const student = createStudent(1, "");
  const data = await student.fetch();
  expect(studentService.get).toBeCalledWith(1);
});

If we need more fine-grained implementation, jest.mock can receive as a second argument a factory function to have a custom mock implementation of that module. For example, let’s make the get function to return a promise resolving to an arbitrary value:

jest.mock("./student-service", () => ({
  get() {
    return Promise.resolve("Yay");
  }
}));

it("returns data", async () => {
  const student = createStudent(1, "");
  const data = await student.fetch();
  expect(data).toBe("Yay");
});

At this point you’ve seen several ways to apply module mocking. They all allows you to remove your code dependencies in an easy way.

As you can imagine, in a real app you’ll have lots of these services, and in most cases you don’t care about the implementation of the fetch function, you just don’t want it to be called.

What if I told you, that there is even an easier and more concise way?

Mock files

Jest, once again, stands out for its mocking capabilities. It allows to define mock files where you can define mocked implementations of any module.

Mocking files works by convention: you just need to create a *mocks******* folder at the same level of the module you want to mock. For instance, if your module is in *src/student.js* you need to create it on *src/mocks/student.js.* Jest will detect that the student module has a mock when we call jest.mock("./student.js"), and it will be applied.

In the previous example, we can create a mocks/student-service.js file in order to separate the mock code and reuse it in all tests we need to:

// __mocks__/student-service.js
export default {
  get: jest.fn(id => Promise.resolve(id))
};

And remove the custom implementation from the test:

// student.test.js
jest.mock("./student-service");
// ...
it("returns data", async () => {
  const student = createStudent(1, "");
  const data = await student.fetch();
  expect(data).toBe(1);
});

In medium to large codebases, where you have lots of modules with more complex and extended implementations, this avoids a lot of extra setup for all the tests and separates the mock code from the test and source code.

We can improve this example even further. Remember that is not all about mocking, but software development is more about techniques and design patterns.

In a real application it is common to implement your own API client abstraction for the fetch function, axios or whatever you use. That will allow us to automatically mock that api module for all the tests, so we don’t need to mock every service that calls an API.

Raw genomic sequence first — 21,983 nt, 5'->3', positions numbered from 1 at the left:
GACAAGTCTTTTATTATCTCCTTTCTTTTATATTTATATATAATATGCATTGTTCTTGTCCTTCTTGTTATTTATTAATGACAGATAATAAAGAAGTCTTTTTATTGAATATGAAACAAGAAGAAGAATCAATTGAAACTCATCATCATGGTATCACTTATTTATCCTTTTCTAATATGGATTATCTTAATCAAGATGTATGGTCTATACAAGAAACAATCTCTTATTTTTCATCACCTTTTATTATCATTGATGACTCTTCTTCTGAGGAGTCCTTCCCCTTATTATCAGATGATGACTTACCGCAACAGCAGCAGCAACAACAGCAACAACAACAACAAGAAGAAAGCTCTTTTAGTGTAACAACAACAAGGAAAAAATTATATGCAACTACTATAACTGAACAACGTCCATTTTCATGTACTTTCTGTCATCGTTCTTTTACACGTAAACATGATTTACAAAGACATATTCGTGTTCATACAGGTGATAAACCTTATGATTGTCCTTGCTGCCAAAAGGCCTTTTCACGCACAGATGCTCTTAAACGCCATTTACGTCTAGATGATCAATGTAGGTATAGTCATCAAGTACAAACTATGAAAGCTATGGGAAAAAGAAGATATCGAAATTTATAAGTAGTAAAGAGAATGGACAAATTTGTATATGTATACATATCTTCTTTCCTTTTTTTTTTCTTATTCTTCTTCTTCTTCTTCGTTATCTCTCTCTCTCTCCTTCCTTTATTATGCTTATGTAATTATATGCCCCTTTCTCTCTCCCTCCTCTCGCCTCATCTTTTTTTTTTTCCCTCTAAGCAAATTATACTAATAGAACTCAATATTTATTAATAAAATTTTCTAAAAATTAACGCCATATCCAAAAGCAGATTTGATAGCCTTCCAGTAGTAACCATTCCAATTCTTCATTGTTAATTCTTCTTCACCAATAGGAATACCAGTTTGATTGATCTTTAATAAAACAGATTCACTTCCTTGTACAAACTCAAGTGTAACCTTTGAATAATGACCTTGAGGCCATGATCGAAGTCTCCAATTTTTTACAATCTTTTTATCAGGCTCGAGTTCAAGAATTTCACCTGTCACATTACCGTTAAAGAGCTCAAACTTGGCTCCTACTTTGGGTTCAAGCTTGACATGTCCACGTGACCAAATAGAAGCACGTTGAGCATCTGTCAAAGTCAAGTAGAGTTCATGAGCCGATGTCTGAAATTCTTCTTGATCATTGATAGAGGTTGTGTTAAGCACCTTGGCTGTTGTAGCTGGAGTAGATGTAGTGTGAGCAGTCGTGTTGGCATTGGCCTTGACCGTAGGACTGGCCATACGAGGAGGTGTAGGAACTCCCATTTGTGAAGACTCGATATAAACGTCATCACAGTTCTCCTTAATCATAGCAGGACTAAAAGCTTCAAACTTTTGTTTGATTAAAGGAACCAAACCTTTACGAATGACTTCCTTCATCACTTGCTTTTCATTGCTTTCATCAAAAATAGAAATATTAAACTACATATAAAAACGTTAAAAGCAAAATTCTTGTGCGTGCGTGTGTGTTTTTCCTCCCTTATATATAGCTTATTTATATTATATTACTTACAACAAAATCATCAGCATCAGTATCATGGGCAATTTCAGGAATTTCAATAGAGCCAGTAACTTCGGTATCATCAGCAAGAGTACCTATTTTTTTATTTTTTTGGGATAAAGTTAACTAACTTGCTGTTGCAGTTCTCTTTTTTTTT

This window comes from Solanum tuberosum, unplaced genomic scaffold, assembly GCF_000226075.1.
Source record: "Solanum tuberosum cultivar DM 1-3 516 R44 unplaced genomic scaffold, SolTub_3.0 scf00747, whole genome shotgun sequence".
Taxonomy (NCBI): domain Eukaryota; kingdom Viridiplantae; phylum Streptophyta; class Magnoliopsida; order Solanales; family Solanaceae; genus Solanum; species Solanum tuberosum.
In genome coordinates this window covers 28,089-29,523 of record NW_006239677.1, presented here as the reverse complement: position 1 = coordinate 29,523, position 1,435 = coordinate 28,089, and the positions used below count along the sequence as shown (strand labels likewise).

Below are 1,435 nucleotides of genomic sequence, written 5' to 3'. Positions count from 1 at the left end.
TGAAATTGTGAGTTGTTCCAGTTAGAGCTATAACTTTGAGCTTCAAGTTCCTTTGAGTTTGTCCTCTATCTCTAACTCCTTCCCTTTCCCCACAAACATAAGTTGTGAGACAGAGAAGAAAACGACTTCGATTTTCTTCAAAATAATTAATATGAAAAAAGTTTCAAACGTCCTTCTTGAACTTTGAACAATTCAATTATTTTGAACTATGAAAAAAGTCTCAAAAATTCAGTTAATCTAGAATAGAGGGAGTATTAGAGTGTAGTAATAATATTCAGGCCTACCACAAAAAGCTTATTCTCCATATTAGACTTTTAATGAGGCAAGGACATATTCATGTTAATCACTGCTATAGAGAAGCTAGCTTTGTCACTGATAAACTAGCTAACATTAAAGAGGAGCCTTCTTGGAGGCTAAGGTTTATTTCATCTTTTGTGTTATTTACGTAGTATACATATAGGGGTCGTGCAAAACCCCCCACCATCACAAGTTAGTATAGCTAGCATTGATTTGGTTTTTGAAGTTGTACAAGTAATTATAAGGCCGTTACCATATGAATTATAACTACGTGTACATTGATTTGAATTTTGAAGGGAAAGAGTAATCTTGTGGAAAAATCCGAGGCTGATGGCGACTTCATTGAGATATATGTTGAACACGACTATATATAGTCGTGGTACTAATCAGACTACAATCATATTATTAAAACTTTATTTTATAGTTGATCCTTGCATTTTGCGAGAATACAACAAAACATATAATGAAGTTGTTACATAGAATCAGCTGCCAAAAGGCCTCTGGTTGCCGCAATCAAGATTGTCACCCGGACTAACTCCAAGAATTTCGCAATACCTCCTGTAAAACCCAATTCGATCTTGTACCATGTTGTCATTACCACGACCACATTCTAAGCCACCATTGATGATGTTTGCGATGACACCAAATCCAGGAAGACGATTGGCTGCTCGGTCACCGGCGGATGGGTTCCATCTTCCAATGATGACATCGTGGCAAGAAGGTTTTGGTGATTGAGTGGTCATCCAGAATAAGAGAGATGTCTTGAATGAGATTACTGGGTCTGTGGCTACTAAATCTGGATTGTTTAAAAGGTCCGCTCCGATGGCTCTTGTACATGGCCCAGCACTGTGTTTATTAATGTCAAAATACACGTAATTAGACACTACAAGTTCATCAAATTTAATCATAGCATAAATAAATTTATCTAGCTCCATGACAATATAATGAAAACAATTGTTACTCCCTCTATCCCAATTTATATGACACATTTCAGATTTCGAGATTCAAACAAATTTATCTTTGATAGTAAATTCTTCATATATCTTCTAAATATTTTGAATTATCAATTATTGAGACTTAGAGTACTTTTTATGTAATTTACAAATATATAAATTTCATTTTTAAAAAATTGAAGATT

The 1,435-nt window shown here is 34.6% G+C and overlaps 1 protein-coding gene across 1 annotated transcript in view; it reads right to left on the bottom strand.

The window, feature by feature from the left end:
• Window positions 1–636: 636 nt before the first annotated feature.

Let’s start illustrating the example by creating an api.js file:

// api.js
export default {
  async get(url) {
    const result = await fetch(url);
    return result.json();
  }
};

Then, student-service will import it and use it:

// student-service.js
import api from "./api";
const baseUrl = "https://jsonplaceholder.typicode.com/users/";

export default {
  get(id) {
    return api.get(baseUrl + id);
  }
};

And here’s the cool part: we can globally mock it from the setupTests.js file we’ve created before. It totally makes sense, since api.js is a file that we’ll always want it mocked.

// setupTests.js 
global.fetch = require("isomorphic-fetch");
jest.mock("./src/api");

In that way, you don’t need to mock the service nor mock the api from the tests anymore, becoming cleaner and more concise:

// student.test.js
import createStudent from "./student";
import * as utils from "./student-utils";

describe("Student", () => {
  // ...
  describe("student.fetch", () => {
    it("returns data", async () => {
      const student = createStudent(1, "");
      const data = await student.fetch();
      expect(data).toBe("https://jsonplaceholder.typicode.com/users/1");
    });
  });
});

Keep in mind that you can still rewrite the implementation for a particular test. So if in another test you have the uncommon need to have a custom implementation of the api, you can still do it:

// student.test.js
jest.mock("./student-service", () => ({
  get: jest.fn(() => "Something different meh :S")
}));

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Article written by Alex Jover Morales

Passionate web developer. Author of Test Vue.js components with Jest on Leanpub. I co-organize Alicante Frontend. Interested in web performance, PWA, the human side of code and wellness. Cat lover, sports practitioner and good friend of his friends. His bike goes with him.